This section is from the book "A Treatise On Beverages or The Complete Practical Bottler", by Charles Herman Sulz. Also available from Amazon: A Treatise On Beverages.
After animal charcoal has been used for some time it loses its absorbing and oxydizing capacity and must be renewed or regenerated. If carefully washed and separated from all soluble substances the animal charcoal holds absorbed in its pores, and if then subjected to an intense heat until the coal is red hot, which may be done in a suitable stove, oven or cylinder, in order to destroy the organic substances, the animal charcoal regains its power again. This process is called "regenerating," and it may undergo it from 25 to 30 times and regain its chemical properties, but finally gets "worn out" and is then a valuable manure. A better regenerating process is to boil the coal in soda lye, then extract it by means of diluted muriatic acid, carefully washing, and finally subjecting it to a red heat. But this regenerating process is only remunerative where exceptionally large quantities of animal charcoal, as in sugar refineries, are used; for a mineral-water establishment it proves impracticable.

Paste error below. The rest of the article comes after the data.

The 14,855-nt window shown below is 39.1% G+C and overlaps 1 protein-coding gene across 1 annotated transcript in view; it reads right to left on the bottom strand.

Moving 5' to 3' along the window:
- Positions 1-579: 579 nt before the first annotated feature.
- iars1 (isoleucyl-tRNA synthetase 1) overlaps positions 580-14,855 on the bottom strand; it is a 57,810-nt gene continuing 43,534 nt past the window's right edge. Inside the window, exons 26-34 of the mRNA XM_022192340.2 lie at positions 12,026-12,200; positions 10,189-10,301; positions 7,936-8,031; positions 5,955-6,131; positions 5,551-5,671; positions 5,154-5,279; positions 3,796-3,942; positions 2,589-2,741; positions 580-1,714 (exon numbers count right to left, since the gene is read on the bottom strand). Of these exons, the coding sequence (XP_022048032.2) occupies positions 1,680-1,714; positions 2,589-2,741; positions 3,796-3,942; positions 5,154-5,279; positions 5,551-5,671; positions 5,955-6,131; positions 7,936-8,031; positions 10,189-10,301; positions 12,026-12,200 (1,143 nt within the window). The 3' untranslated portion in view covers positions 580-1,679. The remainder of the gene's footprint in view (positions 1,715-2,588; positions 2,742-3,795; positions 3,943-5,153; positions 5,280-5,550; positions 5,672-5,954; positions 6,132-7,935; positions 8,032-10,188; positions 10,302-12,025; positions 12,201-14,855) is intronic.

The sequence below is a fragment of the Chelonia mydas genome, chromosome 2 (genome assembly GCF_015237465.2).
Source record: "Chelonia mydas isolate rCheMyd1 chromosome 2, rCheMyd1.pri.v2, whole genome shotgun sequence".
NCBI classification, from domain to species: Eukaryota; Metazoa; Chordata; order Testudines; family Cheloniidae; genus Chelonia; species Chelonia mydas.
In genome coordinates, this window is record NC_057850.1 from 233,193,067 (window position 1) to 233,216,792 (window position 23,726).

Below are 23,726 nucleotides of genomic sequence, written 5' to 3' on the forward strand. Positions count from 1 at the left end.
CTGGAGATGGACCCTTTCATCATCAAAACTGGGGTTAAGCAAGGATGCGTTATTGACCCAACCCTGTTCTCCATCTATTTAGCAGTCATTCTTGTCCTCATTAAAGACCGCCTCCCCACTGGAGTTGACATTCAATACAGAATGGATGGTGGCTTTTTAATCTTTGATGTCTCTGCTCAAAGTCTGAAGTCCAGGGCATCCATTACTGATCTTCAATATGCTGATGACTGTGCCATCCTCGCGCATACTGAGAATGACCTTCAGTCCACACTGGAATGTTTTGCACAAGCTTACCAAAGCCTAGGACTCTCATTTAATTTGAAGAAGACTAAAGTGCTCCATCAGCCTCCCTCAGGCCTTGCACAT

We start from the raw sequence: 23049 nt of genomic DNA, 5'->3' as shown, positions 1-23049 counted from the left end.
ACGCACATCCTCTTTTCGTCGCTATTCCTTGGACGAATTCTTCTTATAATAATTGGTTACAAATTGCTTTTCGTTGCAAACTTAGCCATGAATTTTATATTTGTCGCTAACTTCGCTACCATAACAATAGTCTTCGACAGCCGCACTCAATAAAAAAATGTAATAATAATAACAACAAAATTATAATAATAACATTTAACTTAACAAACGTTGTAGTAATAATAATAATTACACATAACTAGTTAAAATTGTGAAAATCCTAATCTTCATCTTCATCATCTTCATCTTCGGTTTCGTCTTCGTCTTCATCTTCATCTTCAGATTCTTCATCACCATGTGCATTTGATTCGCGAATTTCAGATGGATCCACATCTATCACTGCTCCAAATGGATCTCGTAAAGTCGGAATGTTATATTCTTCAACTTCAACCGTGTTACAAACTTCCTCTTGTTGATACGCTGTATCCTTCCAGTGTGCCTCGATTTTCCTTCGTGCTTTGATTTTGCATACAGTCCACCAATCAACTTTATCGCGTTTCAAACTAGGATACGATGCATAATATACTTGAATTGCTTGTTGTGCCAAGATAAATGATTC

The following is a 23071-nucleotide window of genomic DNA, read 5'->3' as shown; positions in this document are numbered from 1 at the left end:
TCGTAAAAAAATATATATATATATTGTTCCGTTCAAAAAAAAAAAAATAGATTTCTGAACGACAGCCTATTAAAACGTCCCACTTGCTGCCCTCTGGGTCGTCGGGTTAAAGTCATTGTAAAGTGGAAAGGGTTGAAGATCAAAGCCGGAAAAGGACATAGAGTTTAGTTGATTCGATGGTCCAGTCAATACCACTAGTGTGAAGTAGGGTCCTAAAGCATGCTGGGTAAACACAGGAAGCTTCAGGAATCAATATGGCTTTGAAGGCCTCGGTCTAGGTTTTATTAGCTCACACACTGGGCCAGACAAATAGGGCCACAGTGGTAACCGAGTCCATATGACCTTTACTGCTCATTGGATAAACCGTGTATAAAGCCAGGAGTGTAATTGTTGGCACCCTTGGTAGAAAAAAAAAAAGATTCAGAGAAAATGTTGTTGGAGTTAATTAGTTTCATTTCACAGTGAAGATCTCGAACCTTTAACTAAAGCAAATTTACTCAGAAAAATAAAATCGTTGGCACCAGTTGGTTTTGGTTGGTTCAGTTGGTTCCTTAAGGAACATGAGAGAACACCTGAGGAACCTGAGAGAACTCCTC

Mere washing of charcoal by reversing the current or otherwise, application of hot water or steam, are entirely insufficient for regenerating the animal charcoal. Reburning only suffices.